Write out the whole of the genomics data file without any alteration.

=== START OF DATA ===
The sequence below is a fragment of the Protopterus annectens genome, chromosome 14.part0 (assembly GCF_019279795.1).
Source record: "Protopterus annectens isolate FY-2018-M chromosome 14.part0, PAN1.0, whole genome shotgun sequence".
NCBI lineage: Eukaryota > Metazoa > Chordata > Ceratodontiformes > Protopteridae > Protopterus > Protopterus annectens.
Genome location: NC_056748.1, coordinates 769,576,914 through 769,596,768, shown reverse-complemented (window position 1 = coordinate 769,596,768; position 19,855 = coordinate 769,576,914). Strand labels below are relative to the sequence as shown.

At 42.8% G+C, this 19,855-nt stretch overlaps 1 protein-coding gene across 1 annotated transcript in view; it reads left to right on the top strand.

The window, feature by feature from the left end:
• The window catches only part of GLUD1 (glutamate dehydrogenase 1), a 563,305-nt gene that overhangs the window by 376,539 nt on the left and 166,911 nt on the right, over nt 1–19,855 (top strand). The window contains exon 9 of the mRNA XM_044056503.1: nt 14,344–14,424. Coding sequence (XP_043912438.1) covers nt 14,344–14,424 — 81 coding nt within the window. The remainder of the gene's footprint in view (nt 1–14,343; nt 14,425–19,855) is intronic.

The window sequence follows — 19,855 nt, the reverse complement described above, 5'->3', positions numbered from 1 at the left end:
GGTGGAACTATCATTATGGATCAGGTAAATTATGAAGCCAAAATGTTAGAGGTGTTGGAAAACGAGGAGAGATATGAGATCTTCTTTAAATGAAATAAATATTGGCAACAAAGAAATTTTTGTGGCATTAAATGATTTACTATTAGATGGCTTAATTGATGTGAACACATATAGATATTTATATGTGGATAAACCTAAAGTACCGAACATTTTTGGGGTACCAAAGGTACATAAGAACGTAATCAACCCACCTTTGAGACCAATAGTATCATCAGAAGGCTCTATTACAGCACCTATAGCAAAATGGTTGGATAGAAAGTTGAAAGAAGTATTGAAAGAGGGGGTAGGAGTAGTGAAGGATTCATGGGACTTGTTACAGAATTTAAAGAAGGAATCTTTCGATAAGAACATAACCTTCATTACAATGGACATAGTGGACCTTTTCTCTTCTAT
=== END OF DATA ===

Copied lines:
The sequence below is a fragment of the Protopterus annectens genome, chromosome 14.part0 (assembly GCF_019279795.1).
Source record: "Protopterus annectens isolate FY-2018-M chromosome 14.part0, PAN1.0, whole genome shotgun sequence".
NCBI lineage: Eukaryota > Metazoa > Chordata > Ceratodontiformes > Protopteridae > Protopterus > Protopterus annectens.
Genome location: NC_056748.1, coordinates 769,576,914 through 769,596,768, shown reverse-complemented (window position 1 = coordinate 769,596,768; position 19,855 = coordinate 769,576,914). Strand labels below are relative to the sequence as shown.

At 42.8% G+C, this 19,855-nt stretch overlaps 1 protein-coding gene across 1 annotated transcript in view; it reads left to right on the top strand.

The window, feature by feature from the left end:
• The window catches only part of GLUD1 (glutamate dehydrogenase 1), a 563,305-nt gene that overhangs the window by 376,539 nt on the left and 166,911 nt on the right, over nt 1–19,855 (top strand). The window contains exon 9 of the mRNA XM_044056503.1: nt 14,344–14,424. Coding sequence (XP_043912438.1) covers nt 14,344–14,424 — 81 coding nt within the window. The remainder of the gene's footprint in view (nt 1–14,343; nt 14,425–19,855) is intronic.

The window sequence follows — 19,855 nt, the reverse complement described above, 5'->3', positions numbered from 1 at the left end:
GGTGGAACTATCATTATGGATCAGGTAAATTATGAAGCCAAAATGTTAGAGGTGTTGGAAAACGAGGAGAGATATGAGATCTTCTTTAAATGAAATAAATATTGGCAACAAAGAAATTTTTGTGGCATTAAATGATTTACTATTAGATGGCTTAATTGATGTGAACACATATAGATATTTATATGTGGATAAACCTAAAGTACCGAACATTTTTGGGGTACCAAAGGTACATAAGAACGTAATCAACCCACCTTTGAGACCAATAGTATCATCAGAAGGCTCTATTACAGCACCTATAGCAAAATGGTTGGATAGAAAGTTGAAAGAAGTATTGAAAGAGGGGGTAGGAGTAGTGAAGGATTCATGGGACTTGTTACAGAATTTAAAGAAGGAATCTTTCGATAAGAACATAACCTTCATTACAATGGACATAGTGGACCTTTTCTCTTCTAT